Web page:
When I was five and a half years old, Norman Stewart, my father, was the only real family I had in Jamaica.
He was a 6-foot tall, slim, well-dressed, bald man in his fifties with beautiful white teeth and an eye for the ladies. Norman was a married man with five children who had an affair with my mother. He met my mom when she sold him lunch outside his place of
business. Their relationship turned into an experience that produced my mother's only child. I don't remember ever seeing my mother and father together, but I build a relationship with each of them at different times in my life.
When my mom left
for New York, the agreement they made with each other was that my father would pay my boarding expenses and look out for me. I think my dad offered to have me stay with his family, but my mother did not want that because she was worried that his wife might
Over the twelve years I was in his care, I saw my dad almost every day from about seven p.m. to around nine p.m. At dusk, I would climb on my fence and look down my street until I saw his felt hat come bobbing up and down
amidst the crowds on the road. During those precious two hours, we talked about a variety of topics. Sometimes he used the time to correct me and dole out punishment for misbehaving. My highlight was going to the movies together on weekends. I remember watching
the cowboy movie Shane with my dad. I loved this film so much; that I named my dog Shane. I don't know how he pulled this off since he had a wife and a family. I can't imagine the story he had to make up to explain his absence from home every evening for hours
on the weekends.
Norman was a self-made man with little or no formal education, but he was able to work his way up the ranks of the Daily Gleaner, the leading newspaper in Kingston, to the manager of the typesetting department. My dad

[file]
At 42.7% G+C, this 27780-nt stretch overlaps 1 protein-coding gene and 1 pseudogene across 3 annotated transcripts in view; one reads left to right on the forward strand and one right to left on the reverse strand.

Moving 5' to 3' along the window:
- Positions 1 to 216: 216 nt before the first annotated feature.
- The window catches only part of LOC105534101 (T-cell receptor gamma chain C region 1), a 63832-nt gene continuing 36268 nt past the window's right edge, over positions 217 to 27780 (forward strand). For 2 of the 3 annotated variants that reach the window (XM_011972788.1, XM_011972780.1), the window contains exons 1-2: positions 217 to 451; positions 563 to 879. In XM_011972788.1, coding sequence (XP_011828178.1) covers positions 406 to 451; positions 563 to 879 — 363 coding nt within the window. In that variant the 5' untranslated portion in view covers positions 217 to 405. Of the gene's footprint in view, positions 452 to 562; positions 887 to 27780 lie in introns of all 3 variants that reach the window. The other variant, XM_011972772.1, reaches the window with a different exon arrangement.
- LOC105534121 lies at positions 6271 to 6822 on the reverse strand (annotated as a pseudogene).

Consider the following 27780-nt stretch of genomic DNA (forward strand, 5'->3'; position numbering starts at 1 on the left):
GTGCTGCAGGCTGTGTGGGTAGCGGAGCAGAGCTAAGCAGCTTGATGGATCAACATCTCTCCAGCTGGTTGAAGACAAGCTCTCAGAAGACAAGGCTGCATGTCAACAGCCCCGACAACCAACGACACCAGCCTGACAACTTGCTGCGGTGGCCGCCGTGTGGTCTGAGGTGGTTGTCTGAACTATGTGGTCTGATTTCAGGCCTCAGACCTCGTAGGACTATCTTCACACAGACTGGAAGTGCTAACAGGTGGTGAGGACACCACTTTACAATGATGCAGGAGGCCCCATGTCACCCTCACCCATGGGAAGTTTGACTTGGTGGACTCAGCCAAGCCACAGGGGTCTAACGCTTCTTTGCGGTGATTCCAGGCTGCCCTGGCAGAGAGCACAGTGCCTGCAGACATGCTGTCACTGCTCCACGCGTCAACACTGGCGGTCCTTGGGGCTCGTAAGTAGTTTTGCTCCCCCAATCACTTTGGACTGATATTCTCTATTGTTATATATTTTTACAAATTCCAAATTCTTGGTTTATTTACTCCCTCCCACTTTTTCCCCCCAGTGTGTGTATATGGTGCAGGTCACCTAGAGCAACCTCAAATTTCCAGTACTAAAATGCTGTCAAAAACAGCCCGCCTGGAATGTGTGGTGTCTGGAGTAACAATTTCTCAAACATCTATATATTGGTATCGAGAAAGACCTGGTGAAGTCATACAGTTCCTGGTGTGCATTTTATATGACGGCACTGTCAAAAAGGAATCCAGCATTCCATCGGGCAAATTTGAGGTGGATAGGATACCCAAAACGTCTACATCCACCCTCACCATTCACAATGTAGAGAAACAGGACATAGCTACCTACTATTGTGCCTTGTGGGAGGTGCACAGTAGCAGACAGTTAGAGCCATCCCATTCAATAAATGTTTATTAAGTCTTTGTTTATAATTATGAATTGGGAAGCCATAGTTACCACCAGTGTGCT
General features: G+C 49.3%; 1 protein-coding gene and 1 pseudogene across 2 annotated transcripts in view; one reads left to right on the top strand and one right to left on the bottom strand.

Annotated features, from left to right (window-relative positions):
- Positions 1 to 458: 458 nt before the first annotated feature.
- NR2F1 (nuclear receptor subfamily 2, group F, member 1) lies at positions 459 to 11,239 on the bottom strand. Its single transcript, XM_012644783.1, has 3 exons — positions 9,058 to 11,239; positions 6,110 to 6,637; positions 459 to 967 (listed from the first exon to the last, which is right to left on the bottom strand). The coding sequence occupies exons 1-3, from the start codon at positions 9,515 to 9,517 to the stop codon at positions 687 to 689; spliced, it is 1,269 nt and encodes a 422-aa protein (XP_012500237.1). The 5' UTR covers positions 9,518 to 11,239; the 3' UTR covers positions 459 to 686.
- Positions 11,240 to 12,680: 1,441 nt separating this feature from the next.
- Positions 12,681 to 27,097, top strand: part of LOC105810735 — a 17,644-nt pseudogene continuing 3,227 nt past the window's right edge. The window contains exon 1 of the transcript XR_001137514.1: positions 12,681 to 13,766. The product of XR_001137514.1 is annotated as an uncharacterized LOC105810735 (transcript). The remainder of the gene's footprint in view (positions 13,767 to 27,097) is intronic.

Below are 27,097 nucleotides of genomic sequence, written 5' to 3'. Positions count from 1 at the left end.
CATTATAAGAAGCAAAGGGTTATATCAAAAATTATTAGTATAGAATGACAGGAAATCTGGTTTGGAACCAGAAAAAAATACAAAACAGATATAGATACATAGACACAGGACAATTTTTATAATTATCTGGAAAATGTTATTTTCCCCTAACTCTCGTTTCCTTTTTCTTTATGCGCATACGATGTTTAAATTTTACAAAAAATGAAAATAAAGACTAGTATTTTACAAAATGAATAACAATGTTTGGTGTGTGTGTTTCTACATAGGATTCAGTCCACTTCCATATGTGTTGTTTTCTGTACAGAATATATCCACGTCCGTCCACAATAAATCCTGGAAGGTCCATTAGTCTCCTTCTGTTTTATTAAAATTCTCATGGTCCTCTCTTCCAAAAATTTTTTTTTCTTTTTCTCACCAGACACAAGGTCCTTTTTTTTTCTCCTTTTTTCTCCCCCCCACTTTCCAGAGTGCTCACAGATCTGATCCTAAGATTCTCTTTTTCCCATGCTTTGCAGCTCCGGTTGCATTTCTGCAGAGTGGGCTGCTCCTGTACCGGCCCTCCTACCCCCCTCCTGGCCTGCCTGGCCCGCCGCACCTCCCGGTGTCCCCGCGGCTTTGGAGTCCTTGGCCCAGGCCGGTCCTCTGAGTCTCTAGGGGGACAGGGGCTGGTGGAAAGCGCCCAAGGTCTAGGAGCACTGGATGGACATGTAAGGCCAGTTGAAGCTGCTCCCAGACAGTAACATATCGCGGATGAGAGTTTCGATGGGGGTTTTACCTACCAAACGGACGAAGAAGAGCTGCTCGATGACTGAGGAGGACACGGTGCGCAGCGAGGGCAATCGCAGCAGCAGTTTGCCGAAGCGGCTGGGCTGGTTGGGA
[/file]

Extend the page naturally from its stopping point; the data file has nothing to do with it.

was the kind of person who would stand out in a crowded room because he always carried himself in such a way that demanded respect. I always wore a suit, a tie, and a felt hat, and when walking along my avenue, the locals would say that Norman looked
like a man on official government business. He was also a very thoughtful man who taught me to think for myself. He would try not to brainwash me with his point of view. During our years together, I would come to look forward to our conversations. I remember
him describing himself as a good soldier who kept his commitments, and, for the most part, he did. He was also a man with a real rap. As he left at night, he would say, "If you can't be good, be careful." As I grew up, I thought those words kept me safe.
However, his weakness for women would eventually supplant his commitment to me. After a few years, my father became sexually involved with Mrs. Irene Maxwell, the woman who managed the boarding house where I lived. Maybe I never liked Mrs.
Maxwell because I did not feel she wanted me. We had a relationship of convenience and duty. I was part of her labor force, who rubbed the butter and sugar together when she made Christmas cakes. I was part of her delivery service that took lunch to people
at the factories nearby. I fed her chickens and occasionally killed chickens for Sunday dinner. As a young boy, I feared and resented Mrs. Maxwell. So, I was heartbroken when I noticed that my father would disappear into Irene's room at night and stay there
for hours. I lost my time with him, making me dislike Mrs. Maxwell even more. One night after my dad went to Mrs. Maxwell's room, I needed to ask him a question. So, I went to her door and knocked softly. The door was not shut entirely with a small space,
allowing me to see what the mirror behind the door reflected. My father was busy pulling down Mrs. Maxwell's dress as he sat at the side of her bed. I asked my question without comment when I entered, but that image stayed with me.